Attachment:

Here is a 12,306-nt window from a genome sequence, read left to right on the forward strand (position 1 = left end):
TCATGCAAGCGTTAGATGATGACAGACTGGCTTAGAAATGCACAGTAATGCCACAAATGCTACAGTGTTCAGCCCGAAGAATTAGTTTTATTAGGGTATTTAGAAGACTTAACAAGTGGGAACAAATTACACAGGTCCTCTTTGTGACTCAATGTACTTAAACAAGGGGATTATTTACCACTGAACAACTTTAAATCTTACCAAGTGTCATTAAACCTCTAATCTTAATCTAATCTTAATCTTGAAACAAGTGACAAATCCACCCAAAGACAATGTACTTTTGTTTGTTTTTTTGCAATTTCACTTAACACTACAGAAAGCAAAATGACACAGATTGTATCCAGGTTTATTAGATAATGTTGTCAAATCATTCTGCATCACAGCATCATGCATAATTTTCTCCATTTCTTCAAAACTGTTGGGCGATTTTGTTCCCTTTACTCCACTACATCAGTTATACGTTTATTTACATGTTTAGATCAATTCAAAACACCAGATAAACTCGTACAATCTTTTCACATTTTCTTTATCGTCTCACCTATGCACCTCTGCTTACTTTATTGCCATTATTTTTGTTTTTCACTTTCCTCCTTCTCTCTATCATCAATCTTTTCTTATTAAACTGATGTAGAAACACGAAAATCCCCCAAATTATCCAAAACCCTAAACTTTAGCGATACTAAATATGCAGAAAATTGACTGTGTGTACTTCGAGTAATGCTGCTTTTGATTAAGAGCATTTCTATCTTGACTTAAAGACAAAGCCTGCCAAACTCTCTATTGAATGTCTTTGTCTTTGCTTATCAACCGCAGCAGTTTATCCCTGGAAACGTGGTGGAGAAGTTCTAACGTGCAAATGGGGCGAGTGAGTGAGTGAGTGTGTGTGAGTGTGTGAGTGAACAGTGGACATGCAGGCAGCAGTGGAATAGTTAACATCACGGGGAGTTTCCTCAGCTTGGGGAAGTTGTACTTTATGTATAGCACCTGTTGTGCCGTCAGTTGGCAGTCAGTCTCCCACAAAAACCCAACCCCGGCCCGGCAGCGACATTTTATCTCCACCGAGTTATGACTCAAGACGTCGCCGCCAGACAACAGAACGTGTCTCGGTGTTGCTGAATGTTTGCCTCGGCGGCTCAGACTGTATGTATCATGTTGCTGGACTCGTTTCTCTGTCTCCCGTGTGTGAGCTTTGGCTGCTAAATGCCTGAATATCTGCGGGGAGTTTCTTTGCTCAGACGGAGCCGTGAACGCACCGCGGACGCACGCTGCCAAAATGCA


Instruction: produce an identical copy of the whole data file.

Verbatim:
Here is a 12,306-nt window from a genome sequence, read left to right on the forward strand (position 1 = left end):
TCATGCAAGCGTTAGATGATGACAGACTGGCTTAGAAATGCACAGTAATGCCACAAATGCTACAGTGTTCAGCCCGAAGAATTAGTTTTATTAGGGTATTTAGAAGACTTAACAAGTGGGAACAAATTACACAGGTCCTCTTTGTGACTCAATGTACTTAAACAAGGGGATTATTTACCACTGAACAACTTTAAATCTTACCAAGTGTCATTAAACCTCTAATCTTAATCTAATCTTAATCTTGAAACAAGTGACAAATCCACCCAAAGACAATGTACTTTTGTTTGTTTTTTTGCAATTTCACTTAACACTACAGAAAGCAAAATGACACAGATTGTATCCAGGTTTATTAGATAATGTTGTCAAATCATTCTGCATCACAGCATCATGCATAATTTTCTCCATTTCTTCAAAACTGTTGGGCGATTTTGTTCCCTTTACTCCACTACATCAGTTATACGTTTATTTACATGTTTAGATCAATTCAAAACACCAGATAAACTCGTACAATCTTTTCACATTTTCTTTATCGTCTCACCTATGCACCTCTGCTTACTTTATTGCCATTATTTTTGTTTTTCACTTTCCTCCTTCTCTCTATCATCAATCTTTTCTTATTAAACTGATGTAGAAACACGAAAATCCCCCAAATTATCCAAAACCCTAAACTTTAGCGATACTAAATATGCAGAAAATTGACTGTGTGTACTTCGAGTAATGCTGCTTTTGATTAAGAGCATTTCTATCTTGACTTAAAGACAAAGCCTGCCAAACTCTCTATTGAATGTCTTTGTCTTTGCTTATCAACCGCAGCAGTTTATCCCTGGAAACGTGGTGGAGAAGTTCTAACGTGCAAATGGGGCGAGTGAGTGAGTGAGTGTGTGTGAGTGTGTGAGTGAACAGTGGACATGCAGGCAGCAGTGGAATAGTTAACATCACGGGGAGTTTCCTCAGCTTGGGGAAGTTGTACTTTATGTATAGCACCTGTTGTGCCGTCAGTTGGCAGTCAGTCTCCCACAAAAACCCAACCCCGGCCCGGCAGCGACATTTTATCTCCACCGAGTTATGACTCAAGACGTCGCCGCCAGACAACAGAACGTGTCTCGGTGTTGCTGAATGTTTGCCTCGGCGGCTCAGACTGTATGTATCATGTTGCTGGACTCGTTTCTCTGTCTCCCGTGTGTGAGCTTTGGCTGCTAAATGCCTGAATATCTGCGGGGAGTTTCTTTGCTCAGACGGAGCCGTGAACGCACCGCGGACGCACGCTGCCAAAATGCA